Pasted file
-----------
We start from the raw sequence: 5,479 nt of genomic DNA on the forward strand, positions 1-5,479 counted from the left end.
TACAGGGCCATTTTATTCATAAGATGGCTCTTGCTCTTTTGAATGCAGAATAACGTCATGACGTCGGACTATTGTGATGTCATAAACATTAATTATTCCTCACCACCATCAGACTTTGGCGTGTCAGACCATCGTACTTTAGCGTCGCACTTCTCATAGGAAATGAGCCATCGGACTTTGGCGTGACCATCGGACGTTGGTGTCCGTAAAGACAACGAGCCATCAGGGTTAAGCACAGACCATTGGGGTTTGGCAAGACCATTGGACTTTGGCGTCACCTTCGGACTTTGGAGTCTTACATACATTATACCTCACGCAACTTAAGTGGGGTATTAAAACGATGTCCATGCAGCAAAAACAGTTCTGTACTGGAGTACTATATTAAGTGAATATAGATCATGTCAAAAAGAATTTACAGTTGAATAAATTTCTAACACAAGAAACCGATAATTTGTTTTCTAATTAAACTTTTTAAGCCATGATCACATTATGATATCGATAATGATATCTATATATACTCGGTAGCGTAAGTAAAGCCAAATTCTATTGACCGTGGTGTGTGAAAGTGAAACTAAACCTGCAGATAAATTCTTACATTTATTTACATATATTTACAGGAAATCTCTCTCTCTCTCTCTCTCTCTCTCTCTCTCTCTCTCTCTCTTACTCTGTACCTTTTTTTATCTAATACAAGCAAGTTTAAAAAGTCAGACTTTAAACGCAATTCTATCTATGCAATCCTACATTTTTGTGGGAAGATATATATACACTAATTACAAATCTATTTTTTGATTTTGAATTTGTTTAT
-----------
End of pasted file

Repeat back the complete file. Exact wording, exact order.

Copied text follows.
We start from the raw sequence: 5,479 nt of genomic DNA on the forward strand, positions 1-5,479 counted from the left end.
TACAGGGCCATTTTATTCATAAGATGGCTCTTGCTCTTTTGAATGCAGAATAACGTCATGACGTCGGACTATTGTGATGTCATAAACATTAATTATTCCTCACCACCATCAGACTTTGGCGTGTCAGACCATCGTACTTTAGCGTCGCACTTCTCATAGGAAATGAGCCATCGGACTTTGGCGTGACCATCGGACGTTGGTGTCCGTAAAGACAACGAGCCATCAGGGTTAAGCACAGACCATTGGGGTTTGGCAAGACCATTGGACTTTGGCGTCACCTTCGGACTTTGGAGTCTTACATACATTATACCTCACGCAACTTAAGTGGGGTATTAAAACGATGTCCATGCAGCAAAAACAGTTCTGTACTGGAGTACTATATTAAGTGAATATAGATCATGTCAAAAAGAATTTACAGTTGAATAAATTTCTAACACAAGAAACCGATAATTTGTTTTCTAATTAAACTTTTTAAGCCATGATCACATTATGATATCGATAATGATATCTATATATACTCGGTAGCGTAAGTAAAGCCAAATTCTATTGACCGTGGTGTGTGAAAGTGAAACTAAACCTGCAGATAAATTCTTACATTTATTTACATATATTTACAGGAAATCTCTCTCTCTCTCTCTCTCTCTCTCTCTCTCTCTCTCTCTCTTACTCTGTACCTTTTTTTATCTAATACAAGCAAGTTTAAAAAGTCAGACTTTAAACGCAATTCTATCTATGCAATCCTACATTTTTGTGGGAAGATATATATACACTAATTACAAATCTATTTTTTGATTTTGAATTTGTTTAT